How paralysis impacts the digestive and bowel systems

The digestive tract in its entirety is a hollow tube beginning at the mouth and ending at the anus. The bowel, the final portion of the tract, is where the waste products of digested food are stored until they are emptied from the body in the form of stool, or feces.

Paralysis disrupts the bowel system and causes complications ranging from constipation to accidents. If you are living with or impacted by paralysis, it is important to understand the digestive tract and how to manage bowel complications to preserve health and quality of life.

The journey of digestion

From the first bite to a bowel movement, digestion requires a delicate coordination of several organs and autonomic functions.

After food is swallowed, it moves through the esophagus to the stomach, which is basically a storage bag, and then on to the intestines or bowels. The absorption of nutrients occurs in the small intestines, the duodenum, the jejunum and the ileum. Next is the colon, which encircles the abdomen, starting on the right with the ascending colon, passing across the top with the transverse colon, and down the “s”-shaped sigmoid colon to the rectum, which opens at the anus.

Feces move through the bowel by coordinated muscular contractions of the colon walls called peristalsis. This motion is managed by a network of nerve cells at several different levels. If the intestine wall is stretched, the myenteric plexus nerves direct local intestinal movement by triggering the muscles above the stretch to constrict and those below to relax, propelling material down the tube.

The next level of organization comes from autonomic nerves from the brain and spinal cord to the colon, which receives messages through the vagus nerve. The highest level of control comes from the brain to discriminate between feces and gas, and the decision to eliminate when appropriate.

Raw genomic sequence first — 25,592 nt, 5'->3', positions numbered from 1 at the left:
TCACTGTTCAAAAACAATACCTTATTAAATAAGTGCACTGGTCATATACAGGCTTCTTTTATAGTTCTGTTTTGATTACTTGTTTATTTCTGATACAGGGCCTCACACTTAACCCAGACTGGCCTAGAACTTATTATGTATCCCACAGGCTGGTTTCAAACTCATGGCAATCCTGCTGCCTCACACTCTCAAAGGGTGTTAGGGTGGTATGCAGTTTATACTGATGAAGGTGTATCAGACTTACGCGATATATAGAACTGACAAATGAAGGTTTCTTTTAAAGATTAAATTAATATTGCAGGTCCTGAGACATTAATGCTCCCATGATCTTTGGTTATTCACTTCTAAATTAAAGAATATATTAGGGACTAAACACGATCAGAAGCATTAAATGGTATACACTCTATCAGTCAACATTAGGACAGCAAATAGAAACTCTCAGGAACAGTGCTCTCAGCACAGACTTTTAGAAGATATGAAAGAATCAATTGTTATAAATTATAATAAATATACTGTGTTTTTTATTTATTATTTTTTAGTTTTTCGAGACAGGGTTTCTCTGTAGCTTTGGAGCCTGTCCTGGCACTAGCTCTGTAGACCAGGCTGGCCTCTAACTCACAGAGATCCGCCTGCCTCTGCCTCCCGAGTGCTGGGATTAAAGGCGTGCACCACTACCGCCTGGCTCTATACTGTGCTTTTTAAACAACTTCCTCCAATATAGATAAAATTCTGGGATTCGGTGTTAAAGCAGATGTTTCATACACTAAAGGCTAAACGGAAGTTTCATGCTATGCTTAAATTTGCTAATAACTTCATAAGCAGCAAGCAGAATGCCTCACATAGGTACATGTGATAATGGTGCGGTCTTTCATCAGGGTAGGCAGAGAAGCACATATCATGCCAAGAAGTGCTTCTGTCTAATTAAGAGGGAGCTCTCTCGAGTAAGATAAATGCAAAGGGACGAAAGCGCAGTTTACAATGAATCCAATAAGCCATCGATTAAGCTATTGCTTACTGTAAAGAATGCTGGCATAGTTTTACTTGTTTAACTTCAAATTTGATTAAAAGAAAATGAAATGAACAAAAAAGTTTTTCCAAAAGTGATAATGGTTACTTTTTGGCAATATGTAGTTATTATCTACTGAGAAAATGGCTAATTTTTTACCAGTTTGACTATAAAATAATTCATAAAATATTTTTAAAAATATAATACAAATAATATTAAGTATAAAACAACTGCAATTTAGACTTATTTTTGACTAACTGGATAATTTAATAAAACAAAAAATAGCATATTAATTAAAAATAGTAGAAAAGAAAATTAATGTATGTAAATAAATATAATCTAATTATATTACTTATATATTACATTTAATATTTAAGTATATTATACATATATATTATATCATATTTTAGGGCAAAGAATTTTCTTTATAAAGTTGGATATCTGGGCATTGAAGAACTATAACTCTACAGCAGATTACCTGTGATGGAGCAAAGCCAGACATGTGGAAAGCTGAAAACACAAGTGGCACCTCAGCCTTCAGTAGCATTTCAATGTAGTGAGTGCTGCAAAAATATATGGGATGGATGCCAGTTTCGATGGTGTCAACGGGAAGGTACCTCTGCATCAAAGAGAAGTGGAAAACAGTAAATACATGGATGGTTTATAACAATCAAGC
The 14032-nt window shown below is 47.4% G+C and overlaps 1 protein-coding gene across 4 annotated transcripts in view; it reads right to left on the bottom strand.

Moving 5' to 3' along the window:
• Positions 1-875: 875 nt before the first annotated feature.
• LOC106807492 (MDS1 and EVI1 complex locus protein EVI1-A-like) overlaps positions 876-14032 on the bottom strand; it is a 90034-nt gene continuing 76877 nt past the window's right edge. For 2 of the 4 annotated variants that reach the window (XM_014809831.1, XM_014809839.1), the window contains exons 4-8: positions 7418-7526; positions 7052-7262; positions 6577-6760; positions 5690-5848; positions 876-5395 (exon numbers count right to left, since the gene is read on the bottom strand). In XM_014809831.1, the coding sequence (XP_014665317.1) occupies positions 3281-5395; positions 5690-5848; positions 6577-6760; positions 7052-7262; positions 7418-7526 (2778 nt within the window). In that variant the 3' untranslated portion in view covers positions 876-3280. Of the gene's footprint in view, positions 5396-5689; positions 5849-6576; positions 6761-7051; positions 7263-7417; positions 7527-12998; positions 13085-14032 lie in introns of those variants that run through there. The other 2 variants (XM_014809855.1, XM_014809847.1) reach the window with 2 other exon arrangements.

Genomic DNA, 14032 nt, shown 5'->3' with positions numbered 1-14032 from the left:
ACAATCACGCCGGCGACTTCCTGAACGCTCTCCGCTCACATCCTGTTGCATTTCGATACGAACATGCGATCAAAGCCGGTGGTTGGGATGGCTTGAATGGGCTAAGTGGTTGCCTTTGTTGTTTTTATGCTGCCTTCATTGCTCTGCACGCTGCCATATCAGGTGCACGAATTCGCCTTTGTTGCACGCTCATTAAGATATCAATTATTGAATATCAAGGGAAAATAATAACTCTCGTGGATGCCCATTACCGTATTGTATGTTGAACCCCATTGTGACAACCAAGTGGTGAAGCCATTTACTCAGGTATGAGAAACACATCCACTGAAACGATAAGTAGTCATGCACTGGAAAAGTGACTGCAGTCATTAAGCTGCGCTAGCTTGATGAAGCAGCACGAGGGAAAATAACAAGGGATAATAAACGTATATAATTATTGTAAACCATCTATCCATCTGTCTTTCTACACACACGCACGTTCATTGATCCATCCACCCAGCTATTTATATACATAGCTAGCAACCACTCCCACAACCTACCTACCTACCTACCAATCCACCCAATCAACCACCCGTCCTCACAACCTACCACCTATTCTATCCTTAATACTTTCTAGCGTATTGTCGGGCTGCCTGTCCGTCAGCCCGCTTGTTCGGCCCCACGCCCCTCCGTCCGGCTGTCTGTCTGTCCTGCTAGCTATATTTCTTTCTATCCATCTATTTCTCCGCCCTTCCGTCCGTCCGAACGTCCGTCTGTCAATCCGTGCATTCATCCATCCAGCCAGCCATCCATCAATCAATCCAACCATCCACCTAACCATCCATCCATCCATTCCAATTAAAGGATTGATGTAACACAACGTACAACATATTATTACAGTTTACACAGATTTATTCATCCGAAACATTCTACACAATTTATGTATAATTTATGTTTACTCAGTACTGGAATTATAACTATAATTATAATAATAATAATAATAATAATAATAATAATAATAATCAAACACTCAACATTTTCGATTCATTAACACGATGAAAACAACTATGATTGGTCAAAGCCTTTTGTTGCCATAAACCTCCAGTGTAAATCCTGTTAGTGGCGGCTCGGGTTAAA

Messages relayed via the spinal cord produce voluntary relaxation of the pelvic floor and anal sphincter muscles, allowing the defecation process to occur.

Effects of paralysis on the bowel system

Simply put, paralysis disrupts the bowel system. There are two main types of neurogenic bowel dysfunction, depending on level of injury: an injury above the conus medullaris (at L1) results in upper motor neuron (UMN) bowel syndrome; a lower motor neuron (LMN) bowel syndrome occurs in injuries below L1.

In a UMN or hyperreflexic bowel, voluntary control of the external anal sphincter is affected; the sphincter remains tight, which promotes constipation and retention of stool. This complication has been linked to episodes of autonomic dysreflexia. UMN connections between the spinal cord and the colon remain intact, thus reflex coordination and stool propulsion remain intact. Stool evacuation in people with UMN bowel occurs by means of reflex activity caused by a stimulus introduced into the rectum, such as a suppository or digital stimulation.

LMN or flaccid bowel is marked by loss of stool movement (peristalsis) and slow stool propulsion. The result is constipation and a higher risk of incontinence due to lack of a functional anal sphincter. To minimize the risk of hemorrhoids, use stool softeners, minimal straining during bowel efforts, and minimal physical trauma during stimulation.

Bowel accidents happen

The best way to prevent bowel accidents is to follow a schedule and teach the bowel when to have a movement.

Most people perform their bowel program at a time of day that fits with their lifestyle. The program usually begins with insertion of either a suppository or a mini-enema, followed by a waiting period of approximately 15-20 minutes to allow the stimulant to work. After the waiting period, digital stimulation is performed every 10-15 minutes until the rectum is empty. Those with a LMN or flaccid bowel frequently start their programs with digital stimulation or manual removal.

Bowel programs typically require 30-60 minutes to complete. Preferably, a bowel program can be done on the commode. However, those at high risk for skin breakdown need to weigh the value of bowel care in a seated position vs. a side-lying position in bed.